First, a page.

I responded to his recent column about compositional starting strategies and was happy to see my response published. If any readers are artists, you may find his bi-weekly column as interesting or useful as I do. Sometimes serious and business-like, sometimes warmly emotional, sometimes light-hearted or ironic, they almost always contain inspirational or practical advice that works for me. Such as, paint first thing in the morning, do the other stuff later. I commend the newsletter/blog to you.
This weekend with the help of four other people, three dogs and a cat, I took the large burned tree paintings, After the First Death and Burned at the Base out to the snowy woods. Ruth and I had spent part of the previous day tromping around the vicinity, scouting for the right group of trees. It took about 4 hours to stage the paintings, to put protective fabric and plastic up to keep small branches from poking and sap from sticking to the backs of the paintings, to pin them in place, to photograph them and take them down. The temperatures with in the 20’s (Fahrenheit), with light snow. Good thing Steve is over 6 feet (2 meters) tall; we needed his height so that the base of the tree showed at the bottom.
I’m thrilled with how compelling they look in their (un?) natural habitat. There is something visually intriguing about the mix of rendered and photographed surfaces; how well they blend in and yet how much they stand out. This is as exciting as when I started burning drawings of burned forests on rice paper.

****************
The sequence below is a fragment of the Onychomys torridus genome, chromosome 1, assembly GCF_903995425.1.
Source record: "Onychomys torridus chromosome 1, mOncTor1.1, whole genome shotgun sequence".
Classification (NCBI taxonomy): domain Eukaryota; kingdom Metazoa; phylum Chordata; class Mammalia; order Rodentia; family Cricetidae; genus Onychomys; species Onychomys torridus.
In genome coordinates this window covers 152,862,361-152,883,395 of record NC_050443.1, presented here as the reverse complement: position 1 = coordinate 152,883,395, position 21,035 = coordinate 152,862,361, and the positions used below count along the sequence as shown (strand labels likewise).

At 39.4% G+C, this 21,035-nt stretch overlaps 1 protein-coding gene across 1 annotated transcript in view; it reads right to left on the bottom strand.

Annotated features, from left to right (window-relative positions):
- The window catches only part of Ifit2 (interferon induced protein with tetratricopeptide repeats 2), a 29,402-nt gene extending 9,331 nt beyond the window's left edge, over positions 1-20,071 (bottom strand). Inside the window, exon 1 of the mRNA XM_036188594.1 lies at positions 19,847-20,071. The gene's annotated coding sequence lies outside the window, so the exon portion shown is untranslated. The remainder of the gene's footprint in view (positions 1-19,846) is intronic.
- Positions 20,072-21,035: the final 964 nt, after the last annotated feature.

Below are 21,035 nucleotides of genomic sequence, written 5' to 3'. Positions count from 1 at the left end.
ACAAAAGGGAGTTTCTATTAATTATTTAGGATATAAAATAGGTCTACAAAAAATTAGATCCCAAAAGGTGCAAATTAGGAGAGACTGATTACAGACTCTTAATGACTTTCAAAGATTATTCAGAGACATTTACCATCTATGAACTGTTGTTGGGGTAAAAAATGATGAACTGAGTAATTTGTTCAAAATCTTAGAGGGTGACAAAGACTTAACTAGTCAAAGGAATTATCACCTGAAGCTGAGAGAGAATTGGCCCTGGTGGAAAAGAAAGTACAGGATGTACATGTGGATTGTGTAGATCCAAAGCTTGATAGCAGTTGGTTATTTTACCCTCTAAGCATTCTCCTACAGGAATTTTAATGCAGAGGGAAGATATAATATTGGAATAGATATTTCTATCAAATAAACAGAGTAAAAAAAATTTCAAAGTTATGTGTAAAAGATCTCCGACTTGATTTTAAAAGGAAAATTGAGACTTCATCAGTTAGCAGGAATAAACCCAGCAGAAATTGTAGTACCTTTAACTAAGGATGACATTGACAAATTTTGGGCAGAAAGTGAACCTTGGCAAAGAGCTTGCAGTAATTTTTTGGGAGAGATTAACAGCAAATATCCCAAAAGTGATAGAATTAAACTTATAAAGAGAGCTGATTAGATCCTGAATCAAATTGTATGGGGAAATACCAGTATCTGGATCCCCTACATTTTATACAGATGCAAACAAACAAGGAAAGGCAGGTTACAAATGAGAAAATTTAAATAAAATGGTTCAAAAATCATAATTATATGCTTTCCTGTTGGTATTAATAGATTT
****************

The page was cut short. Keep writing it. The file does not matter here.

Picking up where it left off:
I learned a great deal in the process, were I to repeat this installation. It’s astonishing how much engineering and problem-solving there is in fine art!
Today I’m sealing up the backsides of Burned at the Base and After the First Death. The fronts have been spray-varnished at Plasteel with anti-moisture, anti-UV chemistry. The only place I have that is big enough for these babies is my dining room floor.
Then the next time we have a spell of good weather I’m going to take them out and wrap them around real trees to photograph them. I have no idea how I will safely transport, handle, and hang them out in nature; I’ll have to coax someone into helping me — a small painting? hot chocolate for life?
Finally finished the last piece leftover from my Banff residency. It was so hard to buckle back down to work without that enormous, well-lit studio in Glyde Hall! A purposefully-imperfect rectangle: